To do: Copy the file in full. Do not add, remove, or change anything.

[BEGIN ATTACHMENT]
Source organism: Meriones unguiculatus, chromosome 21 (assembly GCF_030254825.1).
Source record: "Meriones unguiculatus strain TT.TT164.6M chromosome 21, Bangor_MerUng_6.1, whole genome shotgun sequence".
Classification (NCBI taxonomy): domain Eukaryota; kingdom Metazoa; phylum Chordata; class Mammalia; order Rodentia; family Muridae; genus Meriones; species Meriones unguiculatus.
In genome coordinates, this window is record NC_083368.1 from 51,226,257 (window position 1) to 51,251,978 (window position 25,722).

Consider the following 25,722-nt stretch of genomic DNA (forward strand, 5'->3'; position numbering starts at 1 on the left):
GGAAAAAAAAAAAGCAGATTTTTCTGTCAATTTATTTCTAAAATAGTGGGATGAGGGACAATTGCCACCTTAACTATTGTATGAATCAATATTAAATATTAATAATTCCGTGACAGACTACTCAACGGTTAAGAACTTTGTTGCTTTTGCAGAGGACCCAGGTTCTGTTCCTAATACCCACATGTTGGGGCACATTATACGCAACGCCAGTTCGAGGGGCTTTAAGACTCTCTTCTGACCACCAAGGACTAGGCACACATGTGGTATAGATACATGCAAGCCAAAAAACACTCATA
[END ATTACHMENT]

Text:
Source organism: Meriones unguiculatus, chromosome 21 (assembly GCF_030254825.1).
Source record: "Meriones unguiculatus strain TT.TT164.6M chromosome 21, Bangor_MerUng_6.1, whole genome shotgun sequence".
Classification (NCBI taxonomy): domain Eukaryota; kingdom Metazoa; phylum Chordata; class Mammalia; order Rodentia; family Muridae; genus Meriones; species Meriones unguiculatus.
In genome coordinates, this window is record NC_083368.1 from 51,226,257 (window position 1) to 51,251,978 (window position 25,722).

Consider the following 25,722-nt stretch of genomic DNA (forward strand, 5'->3'; position numbering starts at 1 on the left):
GGAAAAAAAAAAAGCAGATTTTTCTGTCAATTTATTTCTAAAATAGTGGGATGAGGGACAATTGCCACCTTAACTATTGTATGAATCAATATTAAATATTAATAATTCCGTGACAGACTACTCAACGGTTAAGAACTTTGTTGCTTTTGCAGAGGACCCAGGTTCTGTTCCTAATACCCACATGTTGGGGCACATTATACGCAACGCCAGTTCGAGGGGCTTTAAGACTCTCTTCTGACCACCAAGGACTAGGCACACATGTGGTATAGATACATGCAAGCCAAAAAACACTCATA